Asia Desk is a small family operated business, we do not have the resources to work with every hotel in each of our destinations, so we choose a handful based on location, service and history. We pride ourselves in knowing the management in each of these places just in case we need anything above and beyond. Our two favorite recommendations are from the capital cities of Thailand and Vietnam. The Mandarin Oriental Bangkok and the Sofitel Legend Metropole Hanoi are not only architecturally iconic but also stitched into the histories of both countries. They are managed by top notch hotel management companies, Mandarin Oriental Hotel Group and Accor, who have also incorporated these hotels into their brand identity.
The Mandarin Oriental Bangkok always reminds me of my childhood, my parents would take me there on the weekends to have brunch and I can remember having to get dressed up so that I could walk through the lobby. The initial structure was built in 1876 as the first hotel in Thailand and is located on the banks of the Chao Phraya River which was the cities’ main transportation artery. Originally known as the Oriental Hotel, it was owned and managed by a group of Danish businessmen hosting distinguished guests such as Tsar Nicholas in 1891. It also served as a Japanese Army Officers club during World War 2 and eventually fell into the ownership of Jim Thompson, the Thai Silk Magnate who mysteriously disappeared further adding to the role the Oriental played in Thai history.
Mandarin Oriental Bangkok
My last tidbit of history on this is when the Mandarin Hotel Group, famous for the Mandarin Hotel in Hong Kong another iconic property, took over management of the Oriental, they rebranded the entire company to Mandarin Oriental Hotel Group due to the brand value the hotel had worldwide. That being said, you are not going to be staying in a museum, the hotel is undergoing a complete renovation as we speak and will relaunch in Q4 of 2019. We always recommend staying in the River View Wing so you have a front row to where all the action takes place and for those who are looking to splurge, the Ambassador Suite is the top choice. In addition to staying, eating here is also a must, Le Normandie, the signature French Restaurant has two Michelin Stars, while my childhood favorite Sala Rim Naam has great outdoor seating with Thai food overlooking the river of kings.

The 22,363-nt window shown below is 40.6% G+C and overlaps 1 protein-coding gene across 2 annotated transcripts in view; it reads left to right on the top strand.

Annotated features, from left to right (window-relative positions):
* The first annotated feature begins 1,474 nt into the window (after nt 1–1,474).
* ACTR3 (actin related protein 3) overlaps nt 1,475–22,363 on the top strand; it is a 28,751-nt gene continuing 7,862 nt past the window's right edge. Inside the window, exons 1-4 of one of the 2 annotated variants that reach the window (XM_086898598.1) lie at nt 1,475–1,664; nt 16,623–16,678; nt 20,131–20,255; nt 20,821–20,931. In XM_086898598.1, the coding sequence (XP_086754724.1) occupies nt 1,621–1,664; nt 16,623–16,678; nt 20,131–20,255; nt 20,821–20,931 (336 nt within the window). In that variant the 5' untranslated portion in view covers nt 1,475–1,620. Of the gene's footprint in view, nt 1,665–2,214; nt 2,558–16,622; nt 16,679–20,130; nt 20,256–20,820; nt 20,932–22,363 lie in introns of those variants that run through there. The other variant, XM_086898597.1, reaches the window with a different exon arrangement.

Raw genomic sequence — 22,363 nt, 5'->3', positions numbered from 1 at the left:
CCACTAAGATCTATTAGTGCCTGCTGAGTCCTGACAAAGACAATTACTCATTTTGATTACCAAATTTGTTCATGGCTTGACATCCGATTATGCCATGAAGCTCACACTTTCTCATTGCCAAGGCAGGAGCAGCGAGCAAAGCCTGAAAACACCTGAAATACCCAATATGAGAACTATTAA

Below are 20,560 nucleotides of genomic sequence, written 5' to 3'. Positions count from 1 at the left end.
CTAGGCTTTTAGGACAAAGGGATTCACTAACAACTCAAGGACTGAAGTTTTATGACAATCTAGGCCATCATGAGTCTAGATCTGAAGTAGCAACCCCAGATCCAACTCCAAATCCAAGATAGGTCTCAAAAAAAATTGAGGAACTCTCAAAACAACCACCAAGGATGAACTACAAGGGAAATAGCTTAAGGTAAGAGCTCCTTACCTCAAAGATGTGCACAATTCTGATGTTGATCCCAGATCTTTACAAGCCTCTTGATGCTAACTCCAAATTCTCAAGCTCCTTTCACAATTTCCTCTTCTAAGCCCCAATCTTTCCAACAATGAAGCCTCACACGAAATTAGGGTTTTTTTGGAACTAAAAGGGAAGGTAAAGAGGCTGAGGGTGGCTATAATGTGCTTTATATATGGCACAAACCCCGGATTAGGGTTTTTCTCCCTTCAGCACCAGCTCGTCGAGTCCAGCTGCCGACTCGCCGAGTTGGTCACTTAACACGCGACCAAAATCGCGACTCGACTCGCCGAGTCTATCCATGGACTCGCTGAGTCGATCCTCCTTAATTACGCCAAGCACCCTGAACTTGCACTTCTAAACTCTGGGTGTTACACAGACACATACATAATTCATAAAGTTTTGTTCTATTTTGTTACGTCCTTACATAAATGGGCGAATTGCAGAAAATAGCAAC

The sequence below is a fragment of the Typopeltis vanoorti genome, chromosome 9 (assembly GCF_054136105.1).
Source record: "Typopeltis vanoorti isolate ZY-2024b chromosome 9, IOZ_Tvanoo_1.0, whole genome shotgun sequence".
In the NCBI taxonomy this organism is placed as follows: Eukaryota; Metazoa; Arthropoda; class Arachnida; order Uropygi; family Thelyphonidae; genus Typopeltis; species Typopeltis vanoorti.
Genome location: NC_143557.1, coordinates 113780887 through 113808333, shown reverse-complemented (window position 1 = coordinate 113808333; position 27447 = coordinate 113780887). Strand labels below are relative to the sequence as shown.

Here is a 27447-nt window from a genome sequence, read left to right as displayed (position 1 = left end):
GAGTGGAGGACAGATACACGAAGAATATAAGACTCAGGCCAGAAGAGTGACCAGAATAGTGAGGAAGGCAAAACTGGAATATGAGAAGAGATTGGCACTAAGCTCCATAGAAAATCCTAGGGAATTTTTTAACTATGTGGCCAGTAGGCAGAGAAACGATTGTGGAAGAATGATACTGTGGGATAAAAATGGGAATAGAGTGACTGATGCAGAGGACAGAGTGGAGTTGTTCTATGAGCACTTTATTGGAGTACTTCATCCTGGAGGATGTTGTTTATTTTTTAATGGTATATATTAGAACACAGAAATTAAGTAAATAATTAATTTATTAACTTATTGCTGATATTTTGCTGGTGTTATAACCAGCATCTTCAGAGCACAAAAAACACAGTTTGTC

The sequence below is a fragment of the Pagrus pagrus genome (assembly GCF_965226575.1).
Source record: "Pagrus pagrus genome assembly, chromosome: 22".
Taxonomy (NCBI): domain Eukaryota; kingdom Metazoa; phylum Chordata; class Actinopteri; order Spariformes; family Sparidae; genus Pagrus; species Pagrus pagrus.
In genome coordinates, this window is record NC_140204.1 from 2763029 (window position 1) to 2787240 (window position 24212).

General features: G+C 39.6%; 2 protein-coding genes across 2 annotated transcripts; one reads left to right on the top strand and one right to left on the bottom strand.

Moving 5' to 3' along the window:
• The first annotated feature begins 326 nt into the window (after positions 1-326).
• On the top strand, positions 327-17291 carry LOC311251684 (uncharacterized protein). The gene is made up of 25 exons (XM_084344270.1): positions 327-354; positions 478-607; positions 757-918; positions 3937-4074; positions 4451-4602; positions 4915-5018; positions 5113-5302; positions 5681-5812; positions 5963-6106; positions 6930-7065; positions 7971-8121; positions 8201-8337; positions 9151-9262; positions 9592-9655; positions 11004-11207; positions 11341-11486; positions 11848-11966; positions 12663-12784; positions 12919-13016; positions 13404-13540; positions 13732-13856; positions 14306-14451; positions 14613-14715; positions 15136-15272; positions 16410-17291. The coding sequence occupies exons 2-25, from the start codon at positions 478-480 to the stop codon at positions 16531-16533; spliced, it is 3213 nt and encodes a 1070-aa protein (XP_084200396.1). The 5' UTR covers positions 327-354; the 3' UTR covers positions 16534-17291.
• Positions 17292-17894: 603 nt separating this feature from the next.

In stark contrast to the to the bustling capital of Bangkok, Hanoi is a much quieter town with a very colorful colonial past. The Sofitel Legend Metropole is embedded in this past, openined in 1901 by two French entrepreneurs André Ducamp and Gustave-Émile Dumoutier. During the colonial period the hotel welcomed visiting dignitaries and even Charlie Chaplin during his honeymoon with actress Paulette Goddard in 1936. In the 60’s a bomb shelter was built to shield guests from US bombs housing Jane Fonda and singer Joan Baez, who recorded her song Where Are You Now in which sounds from the Christmas bombings can be heard in the background. The hotel began restoration in 1987 and was completely rebuilt in 1992, the bomb shelter was discovered in 2011 and a tour can be had in the evenings for everyone staying there. The hotel has since hosted George HW Bush and was also the meeting place for the US – North Korea summit. Accor has also launched their Sofitel Legend Collection based on this iconic property to further their own brand.
Sofitel Metropole Hanoi
Aside from the storied history, there is another coincidence that gives Metropole yet another star in our book. My wife went to hotel school in Holland and the now General Manager was actually her first boss at the Sofitel Bangkok before moving on to his current post. We definitely recommend you stay in the Historical wing in Grand Luxury Rooms or the Charlie Chaplin Suite if you really want something nice. The Opera Wing is also lovely, but nothing like staying in the original. The location in the old French Quarter is unbeatable, you are next to Hoàn Kiếm Lake where the late John McCain was shot down during the Vietnam War, and on the weekends, you can easily get to the walking street.